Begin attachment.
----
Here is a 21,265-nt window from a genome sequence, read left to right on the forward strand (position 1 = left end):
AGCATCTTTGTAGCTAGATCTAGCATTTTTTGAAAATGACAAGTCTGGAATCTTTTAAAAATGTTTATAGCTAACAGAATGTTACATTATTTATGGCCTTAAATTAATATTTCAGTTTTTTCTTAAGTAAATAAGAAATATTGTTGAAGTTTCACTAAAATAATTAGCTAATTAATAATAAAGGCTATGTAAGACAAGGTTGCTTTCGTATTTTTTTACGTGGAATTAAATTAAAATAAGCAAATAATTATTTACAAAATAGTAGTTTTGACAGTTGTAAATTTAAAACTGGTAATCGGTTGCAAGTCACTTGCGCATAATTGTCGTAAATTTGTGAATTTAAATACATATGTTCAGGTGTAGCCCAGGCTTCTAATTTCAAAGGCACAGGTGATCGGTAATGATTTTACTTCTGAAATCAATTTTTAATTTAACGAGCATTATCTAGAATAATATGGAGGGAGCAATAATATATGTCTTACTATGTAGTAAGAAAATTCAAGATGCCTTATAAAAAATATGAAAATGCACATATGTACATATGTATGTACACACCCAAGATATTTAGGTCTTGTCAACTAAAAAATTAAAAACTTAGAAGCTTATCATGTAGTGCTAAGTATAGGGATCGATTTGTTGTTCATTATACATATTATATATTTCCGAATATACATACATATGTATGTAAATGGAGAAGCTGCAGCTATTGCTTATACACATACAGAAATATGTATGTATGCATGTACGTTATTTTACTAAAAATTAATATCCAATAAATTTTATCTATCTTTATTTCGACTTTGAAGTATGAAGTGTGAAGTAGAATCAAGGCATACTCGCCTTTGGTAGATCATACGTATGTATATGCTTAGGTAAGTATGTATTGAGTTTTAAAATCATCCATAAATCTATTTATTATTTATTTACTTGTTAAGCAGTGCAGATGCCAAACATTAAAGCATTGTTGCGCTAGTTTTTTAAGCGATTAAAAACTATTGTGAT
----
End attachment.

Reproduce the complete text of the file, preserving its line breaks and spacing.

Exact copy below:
Here is a 21,265-nt window from a genome sequence, read left to right on the forward strand (position 1 = left end):
AGCATCTTTGTAGCTAGATCTAGCATTTTTTGAAAATGACAAGTCTGGAATCTTTTAAAAATGTTTATAGCTAACAGAATGTTACATTATTTATGGCCTTAAATTAATATTTCAGTTTTTTCTTAAGTAAATAAGAAATATTGTTGAAGTTTCACTAAAATAATTAGCTAATTAATAATAAAGGCTATGTAAGACAAGGTTGCTTTCGTATTTTTTTACGTGGAATTAAATTAAAATAAGCAAATAATTATTTACAAAATAGTAGTTTTGACAGTTGTAAATTTAAAACTGGTAATCGGTTGCAAGTCACTTGCGCATAATTGTCGTAAATTTGTGAATTTAAATACATATGTTCAGGTGTAGCCCAGGCTTCTAATTTCAAAGGCACAGGTGATCGGTAATGATTTTACTTCTGAAATCAATTTTTAATTTAACGAGCATTATCTAGAATAATATGGAGGGAGCAATAATATATGTCTTACTATGTAGTAAGAAAATTCAAGATGCCTTATAAAAAATATGAAAATGCACATATGTACATATGTATGTACACACCCAAGATATTTAGGTCTTGTCAACTAAAAAATTAAAAACTTAGAAGCTTATCATGTAGTGCTAAGTATAGGGATCGATTTGTTGTTCATTATACATATTATATATTTCCGAATATACATACATATGTATGTAAATGGAGAAGCTGCAGCTATTGCTTATACACATACAGAAATATGTATGTATGCATGTACGTTATTTTACTAAAAATTAATATCCAATAAATTTTATCTATCTTTATTTCGACTTTGAAGTATGAAGTGTGAAGTAGAATCAAGGCATACTCGCCTTTGGTAGATCATACGTATGTATATGCTTAGGTAAGTATGTATTGAGTTTTAAAATCATCCATAAATCTATTTATTATTTATTTACTTGTTAAGCAGTGCAGATGCCAAACATTAAAGCATTGTTGCGCTAGTTTTTTAAGCGATTAAAAACTATTGTGAT